Loyalty clubs & more
We can also obtain client data from our CRMs and loyalty clubs. La Vaguada has more than 100,000 registrations for its most loyal visitors. We have a lot of data about their behavior and, thanks to the latest technology, we will soon obtain clusters of behavior and be able to adapt our commercial offerings to their needs.
One of the latest tools we are starting to use is Google. Its simple Insights panel allows us to find the origin of the thousands Google users who have used Google Maps to request information about how to get to the shopping center.
Once we have the whole information system in place, we must interpret the data. Our objective is to know why things happen and we use “big data” techniques to find out. These allow us to find out why things happen: What influence does the competition’s commercial activity have? How does a rainy week affect us? It will take time to reach this point, however.
Now is the time to move from information to knowledge and from knowledge to action, managing all the information our shopping center generates and applying it to the business to improve the business. To do this, we only need enthusiasm, determination, and perhaps a bit of time and investment.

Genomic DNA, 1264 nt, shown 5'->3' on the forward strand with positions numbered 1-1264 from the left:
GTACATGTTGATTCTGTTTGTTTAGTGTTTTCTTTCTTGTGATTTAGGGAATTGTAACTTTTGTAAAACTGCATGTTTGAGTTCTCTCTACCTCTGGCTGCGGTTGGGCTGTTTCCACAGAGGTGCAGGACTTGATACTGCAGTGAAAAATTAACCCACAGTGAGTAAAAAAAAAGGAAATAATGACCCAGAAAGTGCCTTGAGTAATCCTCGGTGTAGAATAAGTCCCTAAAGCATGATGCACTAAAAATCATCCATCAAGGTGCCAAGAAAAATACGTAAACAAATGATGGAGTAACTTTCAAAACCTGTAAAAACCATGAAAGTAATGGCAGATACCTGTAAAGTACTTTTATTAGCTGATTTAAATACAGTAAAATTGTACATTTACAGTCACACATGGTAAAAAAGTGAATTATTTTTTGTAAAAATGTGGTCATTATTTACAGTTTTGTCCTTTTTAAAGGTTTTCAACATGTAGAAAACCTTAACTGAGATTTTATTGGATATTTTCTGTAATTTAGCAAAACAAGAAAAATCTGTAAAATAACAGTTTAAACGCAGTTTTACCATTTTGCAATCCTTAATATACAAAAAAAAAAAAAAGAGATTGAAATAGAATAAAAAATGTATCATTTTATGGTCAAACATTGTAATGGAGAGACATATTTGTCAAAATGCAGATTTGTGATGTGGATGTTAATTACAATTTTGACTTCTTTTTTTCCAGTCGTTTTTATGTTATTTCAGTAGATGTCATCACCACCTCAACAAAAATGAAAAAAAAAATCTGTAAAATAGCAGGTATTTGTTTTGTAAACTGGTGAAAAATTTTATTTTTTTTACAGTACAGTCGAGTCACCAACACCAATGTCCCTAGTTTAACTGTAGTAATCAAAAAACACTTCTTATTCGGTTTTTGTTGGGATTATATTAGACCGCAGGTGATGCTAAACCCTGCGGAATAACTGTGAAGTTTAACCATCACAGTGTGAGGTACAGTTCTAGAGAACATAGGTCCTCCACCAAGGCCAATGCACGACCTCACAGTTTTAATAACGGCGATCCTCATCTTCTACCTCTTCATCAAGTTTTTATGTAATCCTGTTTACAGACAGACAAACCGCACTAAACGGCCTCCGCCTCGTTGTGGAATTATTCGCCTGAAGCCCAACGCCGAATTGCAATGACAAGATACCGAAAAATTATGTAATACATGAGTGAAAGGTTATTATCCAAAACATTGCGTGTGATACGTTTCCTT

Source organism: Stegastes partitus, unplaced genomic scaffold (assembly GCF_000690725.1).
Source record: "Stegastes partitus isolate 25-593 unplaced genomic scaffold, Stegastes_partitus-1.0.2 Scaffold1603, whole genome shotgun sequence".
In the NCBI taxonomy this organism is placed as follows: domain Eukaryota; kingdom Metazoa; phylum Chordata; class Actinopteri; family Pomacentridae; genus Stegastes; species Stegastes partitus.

When we started working on the first idea for the information system I explained in this article, one matter came up very quickly. This was, without a doubt, the legal implications that could arise about the use of this information.
Currently, and after sufficient legal analysis, the rule for Spain is that this information should be used with completely anonymised data, making it impossible to identify individual users. This allows both our visitors and us to be completely at ease with how we use this information.